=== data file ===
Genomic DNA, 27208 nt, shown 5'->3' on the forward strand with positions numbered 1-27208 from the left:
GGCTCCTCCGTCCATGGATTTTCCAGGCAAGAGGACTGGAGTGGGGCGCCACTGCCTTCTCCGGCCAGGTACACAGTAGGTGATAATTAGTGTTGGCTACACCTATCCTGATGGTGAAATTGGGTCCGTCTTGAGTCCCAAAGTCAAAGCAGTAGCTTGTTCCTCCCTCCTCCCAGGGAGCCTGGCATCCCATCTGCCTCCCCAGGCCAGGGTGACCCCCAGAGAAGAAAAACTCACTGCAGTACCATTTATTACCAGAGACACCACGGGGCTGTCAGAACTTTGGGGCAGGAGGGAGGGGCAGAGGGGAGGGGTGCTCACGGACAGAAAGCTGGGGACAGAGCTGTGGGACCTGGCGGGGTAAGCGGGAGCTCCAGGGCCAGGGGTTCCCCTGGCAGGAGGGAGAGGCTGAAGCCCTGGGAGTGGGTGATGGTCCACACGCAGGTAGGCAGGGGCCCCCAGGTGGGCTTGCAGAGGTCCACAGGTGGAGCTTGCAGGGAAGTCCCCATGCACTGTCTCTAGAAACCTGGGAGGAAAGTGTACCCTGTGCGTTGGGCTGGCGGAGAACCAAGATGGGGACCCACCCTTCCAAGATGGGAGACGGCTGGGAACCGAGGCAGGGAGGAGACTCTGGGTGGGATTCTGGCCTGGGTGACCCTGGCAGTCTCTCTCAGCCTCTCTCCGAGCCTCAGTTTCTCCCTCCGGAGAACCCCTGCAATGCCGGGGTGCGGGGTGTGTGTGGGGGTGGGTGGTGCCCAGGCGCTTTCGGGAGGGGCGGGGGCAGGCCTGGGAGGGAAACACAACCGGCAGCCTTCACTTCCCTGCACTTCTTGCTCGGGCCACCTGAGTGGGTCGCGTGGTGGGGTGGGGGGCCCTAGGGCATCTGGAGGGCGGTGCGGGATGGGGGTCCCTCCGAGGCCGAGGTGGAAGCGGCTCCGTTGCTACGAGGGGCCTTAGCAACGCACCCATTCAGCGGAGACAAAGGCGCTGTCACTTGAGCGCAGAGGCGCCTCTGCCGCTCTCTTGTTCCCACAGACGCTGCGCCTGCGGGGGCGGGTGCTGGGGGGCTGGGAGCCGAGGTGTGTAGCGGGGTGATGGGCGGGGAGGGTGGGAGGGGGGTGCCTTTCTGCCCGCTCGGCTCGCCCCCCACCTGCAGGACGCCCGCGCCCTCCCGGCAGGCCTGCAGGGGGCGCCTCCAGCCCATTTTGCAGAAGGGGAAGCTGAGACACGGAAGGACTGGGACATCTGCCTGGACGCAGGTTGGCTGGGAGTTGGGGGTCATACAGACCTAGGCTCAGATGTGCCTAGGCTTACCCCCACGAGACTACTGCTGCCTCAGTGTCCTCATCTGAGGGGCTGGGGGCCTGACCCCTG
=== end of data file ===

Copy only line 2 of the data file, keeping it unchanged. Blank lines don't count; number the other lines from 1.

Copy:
GGCTCCTCCGTCCATGGATTTTCCAGGCAAGAGGACTGGAGTGGGGCGCCACTGCCTTCTCCGGCCAGGTACACAGTAGGTGATAATTAGTGTTGGCTACACCTATCCTGATGGTGAAATTGGGTCCGTCTTGAGTCCCAAAGTCAAAGCAGTAGCTTGTTCCTCCCTCCTCCCAGGGAGCCTGGCATCCCATCTGCCTCCCCAGGCCAGGGTGACCCCCAGAGAAGAAAAACTCACTGCAGTACCATTTATTACCAGAGACACCACGGGGCTGTCAGAACTTTGGGGCAGGAGGGAGGGGCAGAGGGGAGGGGTGCTCACGGACAGAAAGCTGGGGACAGAGCTGTGGGACCTGGCGGGGTAAGCGGGAGCTCCAGGGCCAGGGGTTCCCCTGGCAGGAGGGAGAGGCTGAAGCCCTGGGAGTGGGTGATGGTCCACACGCAGGTAGGCAGGGGCCCCCAGGTGGGCTTGCAGAGGTCCACAGGTGGAGCTTGCAGGGAAGTCCCCATGCACTGTCTCTAGAAACCTGGGAGGAAAGTGTACCCTGTGCGTTGGGCTGGCGGAGAACCAAGATGGGGACCCACCCTTCCAAGATGGGAGACGGCTGGGAACCGAGGCAGGGAGGAGACTCTGGGTGGGATTCTGGCCTGGGTGACCCTGGCAGTCTCTCTCAGCCTCTCTCCGAGCCTCAGTTTCTCCCTCCGGAGAACCCCTGCAATGCCGGGGTGCGGGGTGTGTGTGGGGGTGGGTGGTGCCCAGGCGCTTTCGGGAGGGGCGGGGGCAGGCCTGGGAGGGAAACACAACCGGCAGCCTTCACTTCCCTGCACTTCTTGCTCGGGCCACCTGAGTGGGTCGCGTGGTGGGGTGGGGGGCCCTAGGGCATCTGGAGGGCGGTGCGGGATGGGGGTCCCTCCGAGGCCGAGGTGGAAGCGGCTCCGTTGCTACGAGGGGCCTTAGCAACGCACCCATTCAGCGGAGACAAAGGCGCTGTCACTTGAGCGCAGAGGCGCCTCTGCCGCTCTCTTGTTCCCACAGACGCTGCGCCTGCGGGGGCGGGTGCTGGGGGGCTGGGAGCCGAGGTGTGTAGCGGGGTGATGGGCGGGGAGGGTGGGAGGGGGGTGCCTTTCTGCCCGCTCGGCTCGCCCCCCACCTGCAGGACGCCCGCGCCCTCCCGGCAGGCCTGCAGGGGGCGCCTCCAGCCCATTTTGCAGAAGGGGAAGCTGAGACACGGAAGGACTGGGACATCTGCCTGGACGCAGGTTGGCTGGGAGTTGGGGGTCATACAGACCTAGGCTCAGATGTGCCTAGGCTTACCCCCACGAGACTACTGCTGCCTCAGTGTCCTCATCTGAGGGGCTGGGGGCCTGACCCCTG